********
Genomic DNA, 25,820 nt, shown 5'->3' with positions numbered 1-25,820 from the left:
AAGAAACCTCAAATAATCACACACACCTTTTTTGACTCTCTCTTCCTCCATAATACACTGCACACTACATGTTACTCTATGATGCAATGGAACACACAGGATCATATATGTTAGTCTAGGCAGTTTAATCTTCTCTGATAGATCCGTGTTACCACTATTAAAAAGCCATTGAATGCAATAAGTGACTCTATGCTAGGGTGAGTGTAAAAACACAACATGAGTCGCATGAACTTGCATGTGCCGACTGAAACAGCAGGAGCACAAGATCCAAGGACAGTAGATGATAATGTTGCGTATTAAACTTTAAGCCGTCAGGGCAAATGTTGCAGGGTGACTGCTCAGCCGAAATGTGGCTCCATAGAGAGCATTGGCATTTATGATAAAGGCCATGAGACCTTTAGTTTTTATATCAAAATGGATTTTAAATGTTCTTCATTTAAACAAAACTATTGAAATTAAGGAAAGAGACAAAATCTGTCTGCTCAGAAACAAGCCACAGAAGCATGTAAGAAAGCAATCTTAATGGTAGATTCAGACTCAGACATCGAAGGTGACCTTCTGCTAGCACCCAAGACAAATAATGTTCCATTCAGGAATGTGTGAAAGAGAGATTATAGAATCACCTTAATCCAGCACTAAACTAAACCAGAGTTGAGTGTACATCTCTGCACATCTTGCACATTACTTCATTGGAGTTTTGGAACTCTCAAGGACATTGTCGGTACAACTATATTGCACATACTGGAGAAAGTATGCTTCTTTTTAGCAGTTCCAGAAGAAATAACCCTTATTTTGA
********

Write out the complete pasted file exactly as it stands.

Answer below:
Genomic DNA, 25,820 nt, shown 5'->3' with positions numbered 1-25,820 from the left:
AAGAAACCTCAAATAATCACACACACCTTTTTTGACTCTCTCTTCCTCCATAATACACTGCACACTACATGTTACTCTATGATGCAATGGAACACACAGGATCATATATGTTAGTCTAGGCAGTTTAATCTTCTCTGATAGATCCGTGTTACCACTATTAAAAAGCCATTGAATGCAATAAGTGACTCTATGCTAGGGTGAGTGTAAAAACACAACATGAGTCGCATGAACTTGCATGTGCCGACTGAAACAGCAGGAGCACAAGATCCAAGGACAGTAGATGATAATGTTGCGTATTAAACTTTAAGCCGTCAGGGCAAATGTTGCAGGGTGACTGCTCAGCCGAAATGTGGCTCCATAGAGAGCATTGGCATTTATGATAAAGGCCATGAGACCTTTAGTTTTTATATCAAAATGGATTTTAAATGTTCTTCATTTAAACAAAACTATTGAAATTAAGGAAAGAGACAAAATCTGTCTGCTCAGAAACAAGCCACAGAAGCATGTAAGAAAGCAATCTTAATGGTAGATTCAGACTCAGACATCGAAGGTGACCTTCTGCTAGCACCCAAGACAAATAATGTTCCATTCAGGAATGTGTGAAAGAGAGATTATAGAATCACCTTAATCCAGCACTAAACTAAACCAGAGTTGAGTGTACATCTCTGCACATCTTGCACATTACTTCATTGGAGTTTTGGAACTCTCAAGGACATTGTCGGTACAACTATATTGCACATACTGGAGAAAGTATGCTTCTTTTTAGCAGTTCCAGAAGAAATAACCCTTATTTTGA